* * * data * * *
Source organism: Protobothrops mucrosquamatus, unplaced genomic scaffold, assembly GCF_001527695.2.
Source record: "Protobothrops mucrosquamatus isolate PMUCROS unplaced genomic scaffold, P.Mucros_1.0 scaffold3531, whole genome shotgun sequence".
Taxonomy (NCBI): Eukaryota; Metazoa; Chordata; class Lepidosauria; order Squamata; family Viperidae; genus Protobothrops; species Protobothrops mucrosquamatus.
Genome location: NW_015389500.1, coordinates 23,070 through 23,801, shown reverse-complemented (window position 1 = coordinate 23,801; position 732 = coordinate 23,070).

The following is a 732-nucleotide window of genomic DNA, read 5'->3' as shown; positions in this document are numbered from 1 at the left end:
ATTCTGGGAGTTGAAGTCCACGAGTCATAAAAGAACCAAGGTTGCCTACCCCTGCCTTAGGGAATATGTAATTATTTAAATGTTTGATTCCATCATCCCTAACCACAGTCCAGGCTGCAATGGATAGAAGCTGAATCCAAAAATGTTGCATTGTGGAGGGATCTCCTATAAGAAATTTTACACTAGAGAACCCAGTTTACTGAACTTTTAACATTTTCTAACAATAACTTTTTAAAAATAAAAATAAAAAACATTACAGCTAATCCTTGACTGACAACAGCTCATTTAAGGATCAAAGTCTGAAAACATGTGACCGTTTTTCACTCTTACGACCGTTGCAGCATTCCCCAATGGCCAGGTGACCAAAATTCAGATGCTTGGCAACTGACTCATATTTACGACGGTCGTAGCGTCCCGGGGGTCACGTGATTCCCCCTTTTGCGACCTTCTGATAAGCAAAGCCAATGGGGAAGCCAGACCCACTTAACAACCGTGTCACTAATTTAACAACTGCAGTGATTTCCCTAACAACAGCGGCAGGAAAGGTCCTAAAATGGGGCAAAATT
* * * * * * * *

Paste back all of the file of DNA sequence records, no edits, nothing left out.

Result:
Source organism: Protobothrops mucrosquamatus, unplaced genomic scaffold, assembly GCF_001527695.2.
Source record: "Protobothrops mucrosquamatus isolate PMUCROS unplaced genomic scaffold, P.Mucros_1.0 scaffold3531, whole genome shotgun sequence".
Taxonomy (NCBI): Eukaryota; Metazoa; Chordata; class Lepidosauria; order Squamata; family Viperidae; genus Protobothrops; species Protobothrops mucrosquamatus.
Genome location: NW_015389500.1, coordinates 23,070 through 23,801, shown reverse-complemented (window position 1 = coordinate 23,801; position 732 = coordinate 23,070).

The following is a 732-nucleotide window of genomic DNA, read 5'->3' as shown; positions in this document are numbered from 1 at the left end:
ATTCTGGGAGTTGAAGTCCACGAGTCATAAAAGAACCAAGGTTGCCTACCCCTGCCTTAGGGAATATGTAATTATTTAAATGTTTGATTCCATCATCCCTAACCACAGTCCAGGCTGCAATGGATAGAAGCTGAATCCAAAAATGTTGCATTGTGGAGGGATCTCCTATAAGAAATTTTACACTAGAGAACCCAGTTTACTGAACTTTTAACATTTTCTAACAATAACTTTTTAAAAATAAAAATAAAAAACATTACAGCTAATCCTTGACTGACAACAGCTCATTTAAGGATCAAAGTCTGAAAACATGTGACCGTTTTTCACTCTTACGACCGTTGCAGCATTCCCCAATGGCCAGGTGACCAAAATTCAGATGCTTGGCAACTGACTCATATTTACGACGGTCGTAGCGTCCCGGGGGTCACGTGATTCCCCCTTTTGCGACCTTCTGATAAGCAAAGCCAATGGGGAAGCCAGACCCACTTAACAACCGTGTCACTAATTTAACAACTGCAGTGATTTCCCTAACAACAGCGGCAGGAAAGGTCCTAAAATGGGGCAAAATT